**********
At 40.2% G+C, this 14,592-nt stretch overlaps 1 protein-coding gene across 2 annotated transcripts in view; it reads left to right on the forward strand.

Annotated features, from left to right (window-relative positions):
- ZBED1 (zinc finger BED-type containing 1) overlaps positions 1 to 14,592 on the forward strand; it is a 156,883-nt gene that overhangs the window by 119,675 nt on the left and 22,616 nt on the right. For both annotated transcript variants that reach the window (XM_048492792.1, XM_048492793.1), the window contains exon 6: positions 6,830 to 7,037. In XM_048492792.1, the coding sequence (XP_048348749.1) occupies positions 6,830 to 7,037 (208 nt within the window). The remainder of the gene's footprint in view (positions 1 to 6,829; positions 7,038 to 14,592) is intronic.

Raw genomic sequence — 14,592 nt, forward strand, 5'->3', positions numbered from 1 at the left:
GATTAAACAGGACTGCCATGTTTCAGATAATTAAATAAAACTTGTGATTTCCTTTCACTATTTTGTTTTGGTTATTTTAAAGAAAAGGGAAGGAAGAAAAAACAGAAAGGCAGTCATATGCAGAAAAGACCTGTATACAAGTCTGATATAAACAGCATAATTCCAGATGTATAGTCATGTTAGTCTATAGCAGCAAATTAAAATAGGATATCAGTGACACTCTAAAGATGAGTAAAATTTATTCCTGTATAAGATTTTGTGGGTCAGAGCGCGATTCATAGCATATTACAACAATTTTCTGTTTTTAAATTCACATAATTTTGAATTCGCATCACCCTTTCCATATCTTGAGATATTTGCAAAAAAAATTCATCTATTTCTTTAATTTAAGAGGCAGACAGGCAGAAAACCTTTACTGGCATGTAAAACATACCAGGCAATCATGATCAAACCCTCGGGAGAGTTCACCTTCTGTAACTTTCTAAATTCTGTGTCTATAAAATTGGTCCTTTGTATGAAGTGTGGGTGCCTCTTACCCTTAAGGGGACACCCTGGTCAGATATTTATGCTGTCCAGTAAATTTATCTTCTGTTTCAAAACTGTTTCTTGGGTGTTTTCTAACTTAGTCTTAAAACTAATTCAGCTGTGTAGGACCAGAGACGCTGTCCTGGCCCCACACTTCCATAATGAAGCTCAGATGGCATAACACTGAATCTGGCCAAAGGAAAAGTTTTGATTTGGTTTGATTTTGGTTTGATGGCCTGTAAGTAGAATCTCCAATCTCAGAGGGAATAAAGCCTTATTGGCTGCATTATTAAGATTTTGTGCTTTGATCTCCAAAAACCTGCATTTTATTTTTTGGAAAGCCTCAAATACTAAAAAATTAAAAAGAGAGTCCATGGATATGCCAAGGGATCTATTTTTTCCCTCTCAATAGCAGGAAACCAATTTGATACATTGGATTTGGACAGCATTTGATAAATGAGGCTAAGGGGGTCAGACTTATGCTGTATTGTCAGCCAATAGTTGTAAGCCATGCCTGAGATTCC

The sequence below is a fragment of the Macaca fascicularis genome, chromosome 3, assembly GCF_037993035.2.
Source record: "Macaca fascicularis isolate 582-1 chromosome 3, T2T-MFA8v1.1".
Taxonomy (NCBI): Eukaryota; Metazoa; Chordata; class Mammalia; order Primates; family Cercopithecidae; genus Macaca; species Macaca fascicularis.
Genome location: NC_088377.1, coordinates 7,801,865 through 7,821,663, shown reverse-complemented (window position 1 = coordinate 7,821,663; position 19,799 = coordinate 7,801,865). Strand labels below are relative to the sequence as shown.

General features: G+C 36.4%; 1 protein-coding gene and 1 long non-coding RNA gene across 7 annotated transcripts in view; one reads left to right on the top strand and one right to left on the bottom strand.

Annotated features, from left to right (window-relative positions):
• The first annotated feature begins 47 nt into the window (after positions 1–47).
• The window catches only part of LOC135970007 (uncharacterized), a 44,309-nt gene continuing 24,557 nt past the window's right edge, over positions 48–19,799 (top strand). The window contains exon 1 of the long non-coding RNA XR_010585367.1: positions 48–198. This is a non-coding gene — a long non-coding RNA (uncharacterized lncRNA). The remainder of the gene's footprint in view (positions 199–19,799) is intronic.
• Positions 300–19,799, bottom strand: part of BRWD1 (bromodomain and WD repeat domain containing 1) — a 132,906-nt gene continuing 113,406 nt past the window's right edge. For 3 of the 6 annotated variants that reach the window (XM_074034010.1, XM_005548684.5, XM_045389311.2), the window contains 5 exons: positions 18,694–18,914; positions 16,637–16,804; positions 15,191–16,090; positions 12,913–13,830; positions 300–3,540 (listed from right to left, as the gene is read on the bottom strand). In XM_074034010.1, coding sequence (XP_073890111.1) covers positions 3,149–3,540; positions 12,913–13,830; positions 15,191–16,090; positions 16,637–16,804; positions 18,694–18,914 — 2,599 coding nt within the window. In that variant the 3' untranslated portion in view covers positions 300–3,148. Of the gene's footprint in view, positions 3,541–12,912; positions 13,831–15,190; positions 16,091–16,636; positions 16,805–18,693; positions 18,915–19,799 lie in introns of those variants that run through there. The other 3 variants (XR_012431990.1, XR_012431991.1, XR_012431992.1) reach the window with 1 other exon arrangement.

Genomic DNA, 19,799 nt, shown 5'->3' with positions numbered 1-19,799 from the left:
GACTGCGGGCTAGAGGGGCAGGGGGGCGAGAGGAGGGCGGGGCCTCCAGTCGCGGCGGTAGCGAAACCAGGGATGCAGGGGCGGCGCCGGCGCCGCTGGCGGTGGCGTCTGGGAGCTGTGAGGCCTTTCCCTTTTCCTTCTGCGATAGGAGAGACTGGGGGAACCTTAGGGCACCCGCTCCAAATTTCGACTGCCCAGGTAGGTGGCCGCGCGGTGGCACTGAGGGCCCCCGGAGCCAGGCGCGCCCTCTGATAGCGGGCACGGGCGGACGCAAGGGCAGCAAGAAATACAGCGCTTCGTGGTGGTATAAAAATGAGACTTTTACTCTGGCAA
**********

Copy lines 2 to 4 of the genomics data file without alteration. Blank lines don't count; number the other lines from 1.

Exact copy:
Annotated features, from left to right (window-relative positions):
- ZBED1 (zinc finger BED-type containing 1) overlaps positions 1 to 14,592 on the forward strand; it is a 156,883-nt gene that overhangs the window by 119,675 nt on the left and 22,616 nt on the right. For both annotated transcript variants that reach the window (XM_048492792.1, XM_048492793.1), the window contains exon 6: positions 6,830 to 7,037. In XM_048492792.1, the coding sequence (XP_048348749.1) occupies positions 6,830 to 7,037 (208 nt within the window). The remainder of the gene's footprint in view (positions 1 to 6,829; positions 7,038 to 14,592) is intronic.

Raw genomic sequence — 14,592 nt, forward strand, 5'->3', positions numbered from 1 at the left: